Yip Harburg died on March 5, 1981, but not before introducing Rosenberg to his son, Ernie, recommending her as someone with "impeccable taste."  Ernie became a widower that June and after traveling for a year, became reacquainted with Ms. Rosenberg. Ultimately they married in 1982.  Ernie subsequently co-authored "The Broadway Musical" (1993) with Deena Rosenberg's father, Bernard Rosenberg, who was at the time an editor of Dissent Magazine.  With Harold Meyerson, another Dissent editor, he also co-authored a biographical book on his father, "Who Put the Rainbow in The Wizard of Oz?," which was published around the same time as Deena's book on the Gershwins.

After her work at NYU, Deena was Founder and Executive Director of CAP (Computers in the Arts Project), a unique program begun in 1995,which was partially inspired by her students at NYU, many of whom were working as part time faculty teaching arts in schools.  It integrates computers and the musical theater arts continuously into the daily curriculum.  The program is based on theories of multiple intelligence that were introduced by Harvard Professor Howard Gardner.  By the end of CAP's first year, the percentage of students working at grade level in its pilot program at P.S. 19 on Manhattan's Lower East Side (a high poverty area) had doubled. By the second year, it had reached 100%.  

Ernie Harburg is now 90 and states that his age is the reason for his retirement.  But he will not slow down much.  The former social psychologist and epidemiologist at University of Michigan is working on two "iBooks" with Deena that are designed to work like an app: with text accompanied by music, videos and photo slideshows.  One is "We're Off to See the Wizard: Yip Harburg, Lyrical Activist," a collection of the 100 best lyrics by Yip Harburg.  The other is "Somewhere Over the Rainbow - Yip Harburg, Words, & Harold Arlen, Music - The Creation of a Timely, Timeless and Universal Song."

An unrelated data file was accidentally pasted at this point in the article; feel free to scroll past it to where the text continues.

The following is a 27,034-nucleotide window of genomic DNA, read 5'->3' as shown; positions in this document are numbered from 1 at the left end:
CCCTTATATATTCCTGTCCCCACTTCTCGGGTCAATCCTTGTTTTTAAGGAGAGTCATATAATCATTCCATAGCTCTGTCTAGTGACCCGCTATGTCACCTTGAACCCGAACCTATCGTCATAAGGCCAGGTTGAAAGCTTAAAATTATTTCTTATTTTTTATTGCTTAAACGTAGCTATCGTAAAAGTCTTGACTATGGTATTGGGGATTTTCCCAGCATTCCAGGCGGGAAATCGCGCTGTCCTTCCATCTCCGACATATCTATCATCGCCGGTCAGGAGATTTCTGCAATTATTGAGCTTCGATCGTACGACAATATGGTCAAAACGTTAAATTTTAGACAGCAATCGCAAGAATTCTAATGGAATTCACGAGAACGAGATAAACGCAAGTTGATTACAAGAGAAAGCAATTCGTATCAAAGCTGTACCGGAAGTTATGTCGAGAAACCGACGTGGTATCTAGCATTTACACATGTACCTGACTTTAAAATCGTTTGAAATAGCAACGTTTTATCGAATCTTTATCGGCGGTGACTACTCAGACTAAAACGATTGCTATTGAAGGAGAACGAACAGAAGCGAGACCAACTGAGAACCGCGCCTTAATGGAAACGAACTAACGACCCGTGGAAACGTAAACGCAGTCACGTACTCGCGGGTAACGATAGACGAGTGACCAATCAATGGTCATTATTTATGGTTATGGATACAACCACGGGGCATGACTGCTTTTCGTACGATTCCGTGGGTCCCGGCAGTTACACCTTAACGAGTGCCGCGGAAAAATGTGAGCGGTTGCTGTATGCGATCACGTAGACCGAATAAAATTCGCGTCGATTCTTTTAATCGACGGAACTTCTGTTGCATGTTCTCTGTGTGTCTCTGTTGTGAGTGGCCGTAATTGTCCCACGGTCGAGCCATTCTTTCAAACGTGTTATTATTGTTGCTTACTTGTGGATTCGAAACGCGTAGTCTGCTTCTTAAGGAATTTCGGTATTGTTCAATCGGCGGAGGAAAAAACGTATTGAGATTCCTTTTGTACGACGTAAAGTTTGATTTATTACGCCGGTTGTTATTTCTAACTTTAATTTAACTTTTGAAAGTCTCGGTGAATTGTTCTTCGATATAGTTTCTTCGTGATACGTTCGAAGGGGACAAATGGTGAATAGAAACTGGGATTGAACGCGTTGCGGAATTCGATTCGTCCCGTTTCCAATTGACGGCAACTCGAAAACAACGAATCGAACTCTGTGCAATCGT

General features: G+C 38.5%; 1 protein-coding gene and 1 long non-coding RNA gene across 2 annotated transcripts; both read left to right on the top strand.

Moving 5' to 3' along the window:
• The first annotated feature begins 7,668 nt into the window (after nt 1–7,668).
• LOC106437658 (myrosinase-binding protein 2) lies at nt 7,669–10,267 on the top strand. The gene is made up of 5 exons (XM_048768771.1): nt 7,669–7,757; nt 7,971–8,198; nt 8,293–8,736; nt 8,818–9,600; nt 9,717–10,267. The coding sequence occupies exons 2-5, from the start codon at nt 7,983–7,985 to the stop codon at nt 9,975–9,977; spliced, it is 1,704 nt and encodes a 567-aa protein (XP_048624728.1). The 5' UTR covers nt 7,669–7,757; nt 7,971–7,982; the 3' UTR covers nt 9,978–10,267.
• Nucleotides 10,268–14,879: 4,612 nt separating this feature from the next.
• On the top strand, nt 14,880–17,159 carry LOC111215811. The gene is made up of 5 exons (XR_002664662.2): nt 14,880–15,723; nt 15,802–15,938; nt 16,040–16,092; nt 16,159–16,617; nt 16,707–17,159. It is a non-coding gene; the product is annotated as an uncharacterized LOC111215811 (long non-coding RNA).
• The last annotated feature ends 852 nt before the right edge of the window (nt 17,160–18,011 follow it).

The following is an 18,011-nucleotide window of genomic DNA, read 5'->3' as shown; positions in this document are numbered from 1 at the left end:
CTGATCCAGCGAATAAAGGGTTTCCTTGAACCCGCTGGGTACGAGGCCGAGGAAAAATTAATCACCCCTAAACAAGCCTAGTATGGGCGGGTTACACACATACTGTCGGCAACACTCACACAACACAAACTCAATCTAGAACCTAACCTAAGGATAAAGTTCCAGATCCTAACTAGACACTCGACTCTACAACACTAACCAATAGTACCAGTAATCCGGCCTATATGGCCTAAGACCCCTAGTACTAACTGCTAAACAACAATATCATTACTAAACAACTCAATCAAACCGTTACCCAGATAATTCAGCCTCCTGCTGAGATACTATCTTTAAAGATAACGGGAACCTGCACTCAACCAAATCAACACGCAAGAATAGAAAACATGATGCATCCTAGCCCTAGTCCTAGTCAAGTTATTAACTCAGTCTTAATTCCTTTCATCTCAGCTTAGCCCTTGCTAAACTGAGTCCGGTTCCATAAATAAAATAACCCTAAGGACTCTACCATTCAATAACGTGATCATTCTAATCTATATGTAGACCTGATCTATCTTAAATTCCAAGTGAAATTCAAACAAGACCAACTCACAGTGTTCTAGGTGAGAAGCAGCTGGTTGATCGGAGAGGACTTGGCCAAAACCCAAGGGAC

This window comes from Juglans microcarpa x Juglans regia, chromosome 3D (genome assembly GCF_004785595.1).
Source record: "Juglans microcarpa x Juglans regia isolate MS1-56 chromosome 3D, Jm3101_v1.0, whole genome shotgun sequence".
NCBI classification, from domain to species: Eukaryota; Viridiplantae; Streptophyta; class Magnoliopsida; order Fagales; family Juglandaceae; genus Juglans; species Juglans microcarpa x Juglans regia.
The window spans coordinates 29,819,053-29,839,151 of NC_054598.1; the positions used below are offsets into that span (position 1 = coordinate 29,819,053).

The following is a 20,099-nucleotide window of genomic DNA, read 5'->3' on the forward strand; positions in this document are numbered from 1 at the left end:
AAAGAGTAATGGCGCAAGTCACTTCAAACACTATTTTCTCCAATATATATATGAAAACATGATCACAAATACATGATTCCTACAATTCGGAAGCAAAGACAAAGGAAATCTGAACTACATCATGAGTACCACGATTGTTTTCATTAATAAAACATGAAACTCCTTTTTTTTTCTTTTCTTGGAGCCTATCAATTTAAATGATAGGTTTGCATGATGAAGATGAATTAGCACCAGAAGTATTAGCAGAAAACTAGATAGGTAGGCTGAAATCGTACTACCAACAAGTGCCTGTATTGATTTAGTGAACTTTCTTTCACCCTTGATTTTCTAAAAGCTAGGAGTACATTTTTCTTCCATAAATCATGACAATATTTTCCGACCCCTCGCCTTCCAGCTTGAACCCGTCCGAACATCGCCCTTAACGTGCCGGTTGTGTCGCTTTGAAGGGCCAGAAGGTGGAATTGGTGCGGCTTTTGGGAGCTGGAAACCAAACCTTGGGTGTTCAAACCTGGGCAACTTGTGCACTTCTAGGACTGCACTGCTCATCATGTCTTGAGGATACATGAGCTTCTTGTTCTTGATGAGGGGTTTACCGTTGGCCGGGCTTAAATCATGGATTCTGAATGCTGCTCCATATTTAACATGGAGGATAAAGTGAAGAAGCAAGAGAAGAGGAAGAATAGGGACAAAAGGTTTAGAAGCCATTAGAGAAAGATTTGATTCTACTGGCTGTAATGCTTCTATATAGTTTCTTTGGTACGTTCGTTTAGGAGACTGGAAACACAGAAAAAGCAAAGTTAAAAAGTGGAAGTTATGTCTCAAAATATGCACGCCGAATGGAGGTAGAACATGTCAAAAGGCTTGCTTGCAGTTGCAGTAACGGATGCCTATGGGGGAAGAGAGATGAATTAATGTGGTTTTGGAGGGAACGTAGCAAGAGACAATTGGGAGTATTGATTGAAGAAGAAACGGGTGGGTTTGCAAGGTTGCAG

Deena is currently the Yip Harburg Foundation's Executive Vice-President and Artistic Director.  She has recently been busy representing the lyricist's legacy in the production of "Finian's Rainbow," which is running through January 29, 2017 at Irish Rep, and working as dramaturg for "The Wizard of Oz: A Jazz Musical for All Ages" at Harlem Repertory Theatre (www.harlemrepertorytheatre.com), which has just been extended through May 27, 2017.  The latter production stages Deena's one-hour version of the Royal Shakespeare Company's adaptation, which is based on the book by L. Frank Baum, with songs by lyricist E.Y. ("Yip") Harburg and composer Harold Arlen from the film "The Wizard of Oz."  Ms. Harburg, in collaboration with director Keith Grant and librettist Arthur Perlman, has sharpened the production to include more of Yip's original vision.  The musical, while retaining all the classic elements of the film, has been staged with a multi-racial cast and a jazz underscore.  

Deena has also adapted a one-hour version of the classic Yip Harburg-Burton Lane-Fred Saidy musical "Finian's Rainbow," which will be distributed by Music Theatre International worldwide, and a new one-hour musical version of "The Wizard of Oz," also to be distributed worldwide. She lives in the East Village, four blocks from where Yip grew up, with husband Ernie and their son, Ben.

The Yip Harburg Foundation is a non-profit organization whose purpose is to spread Yip Harburg's artistic legacy, aimed at creating a world of "free and equal people." Its mission statement says, "We stand on the beliefs of social justice, equal educational opportunity and learning through musical theater."  The Foundation invites scholars, students and musical theatre practitioners to use its extensive archives on Yip Harburg. Its chronicles consist of a rare and extensive collection of scripts, scores, recordings, videotapes, press clippings, etc. Originals are housed at the New York Public Library for the Performing Arts at Lincoln Center and at Yale University. Copies of most of these materials can be accessed from the Foundation's office at 636 Broadway, Manhattan (near Bleecker Street).